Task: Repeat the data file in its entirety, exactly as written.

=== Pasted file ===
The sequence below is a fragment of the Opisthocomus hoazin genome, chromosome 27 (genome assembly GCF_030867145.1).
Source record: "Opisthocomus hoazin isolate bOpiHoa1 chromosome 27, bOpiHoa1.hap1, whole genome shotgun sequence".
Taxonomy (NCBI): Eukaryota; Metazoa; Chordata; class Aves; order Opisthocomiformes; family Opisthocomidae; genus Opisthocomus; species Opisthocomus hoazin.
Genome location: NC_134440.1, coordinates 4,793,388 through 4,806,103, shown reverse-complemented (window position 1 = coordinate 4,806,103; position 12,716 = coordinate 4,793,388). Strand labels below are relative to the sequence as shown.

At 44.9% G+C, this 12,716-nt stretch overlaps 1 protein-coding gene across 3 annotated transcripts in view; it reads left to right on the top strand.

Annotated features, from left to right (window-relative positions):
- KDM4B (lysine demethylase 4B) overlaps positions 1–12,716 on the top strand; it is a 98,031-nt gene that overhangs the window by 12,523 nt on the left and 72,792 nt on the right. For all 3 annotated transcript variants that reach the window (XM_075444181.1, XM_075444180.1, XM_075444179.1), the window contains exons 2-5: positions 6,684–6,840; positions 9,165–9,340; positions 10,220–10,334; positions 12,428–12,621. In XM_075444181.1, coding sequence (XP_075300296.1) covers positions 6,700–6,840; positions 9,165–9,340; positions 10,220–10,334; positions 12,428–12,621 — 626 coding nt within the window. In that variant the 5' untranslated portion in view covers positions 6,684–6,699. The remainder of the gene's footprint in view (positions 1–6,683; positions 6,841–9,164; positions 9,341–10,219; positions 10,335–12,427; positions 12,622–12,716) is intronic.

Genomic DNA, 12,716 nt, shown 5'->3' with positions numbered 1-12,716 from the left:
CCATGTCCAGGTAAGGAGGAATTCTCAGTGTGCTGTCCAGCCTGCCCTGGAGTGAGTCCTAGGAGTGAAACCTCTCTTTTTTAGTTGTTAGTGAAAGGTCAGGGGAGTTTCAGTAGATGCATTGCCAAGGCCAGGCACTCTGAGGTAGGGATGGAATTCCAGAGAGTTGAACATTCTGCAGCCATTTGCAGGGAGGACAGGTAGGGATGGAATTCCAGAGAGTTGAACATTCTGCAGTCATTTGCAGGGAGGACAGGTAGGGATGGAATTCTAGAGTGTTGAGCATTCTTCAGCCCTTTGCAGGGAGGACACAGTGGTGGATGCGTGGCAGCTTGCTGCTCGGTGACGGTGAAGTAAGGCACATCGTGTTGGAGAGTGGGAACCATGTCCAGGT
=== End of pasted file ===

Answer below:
The sequence below is a fragment of the Opisthocomus hoazin genome, chromosome 27 (genome assembly GCF_030867145.1).
Source record: "Opisthocomus hoazin isolate bOpiHoa1 chromosome 27, bOpiHoa1.hap1, whole genome shotgun sequence".
Taxonomy (NCBI): Eukaryota; Metazoa; Chordata; class Aves; order Opisthocomiformes; family Opisthocomidae; genus Opisthocomus; species Opisthocomus hoazin.
Genome location: NC_134440.1, coordinates 4,793,388 through 4,806,103, shown reverse-complemented (window position 1 = coordinate 4,806,103; position 12,716 = coordinate 4,793,388). Strand labels below are relative to the sequence as shown.

At 44.9% G+C, this 12,716-nt stretch overlaps 1 protein-coding gene across 3 annotated transcripts in view; it reads left to right on the top strand.

Annotated features, from left to right (window-relative positions):
- KDM4B (lysine demethylase 4B) overlaps positions 1–12,716 on the top strand; it is a 98,031-nt gene that overhangs the window by 12,523 nt on the left and 72,792 nt on the right. For all 3 annotated transcript variants that reach the window (XM_075444181.1, XM_075444180.1, XM_075444179.1), the window contains exons 2-5: positions 6,684–6,840; positions 9,165–9,340; positions 10,220–10,334; positions 12,428–12,621. In XM_075444181.1, coding sequence (XP_075300296.1) covers positions 6,700–6,840; positions 9,165–9,340; positions 10,220–10,334; positions 12,428–12,621 — 626 coding nt within the window. In that variant the 5' untranslated portion in view covers positions 6,684–6,699. The remainder of the gene's footprint in view (positions 1–6,683; positions 6,841–9,164; positions 9,341–10,219; positions 10,335–12,427; positions 12,622–12,716) is intronic.

Genomic DNA, 12,716 nt, shown 5'->3' with positions numbered 1-12,716 from the left:
CCATGTCCAGGTAAGGAGGAATTCTCAGTGTGCTGTCCAGCCTGCCCTGGAGTGAGTCCTAGGAGTGAAACCTCTCTTTTTTAGTTGTTAGTGAAAGGTCAGGGGAGTTTCAGTAGATGCATTGCCAAGGCCAGGCACTCTGAGGTAGGGATGGAATTCCAGAGAGTTGAACATTCTGCAGCCATTTGCAGGGAGGACAGGTAGGGATGGAATTCCAGAGAGTTGAACATTCTGCAGTCATTTGCAGGGAGGACAGGTAGGGATGGAATTCTAGAGTGTTGAGCATTCTTCAGCCCTTTGCAGGGAGGACACAGTGGTGGATGCGTGGCAGCTTGCTGCTCGGTGACGGTGAAGTAAGGCACATCGTGTTGGAGAGTGGGAACCATGTCCAGGT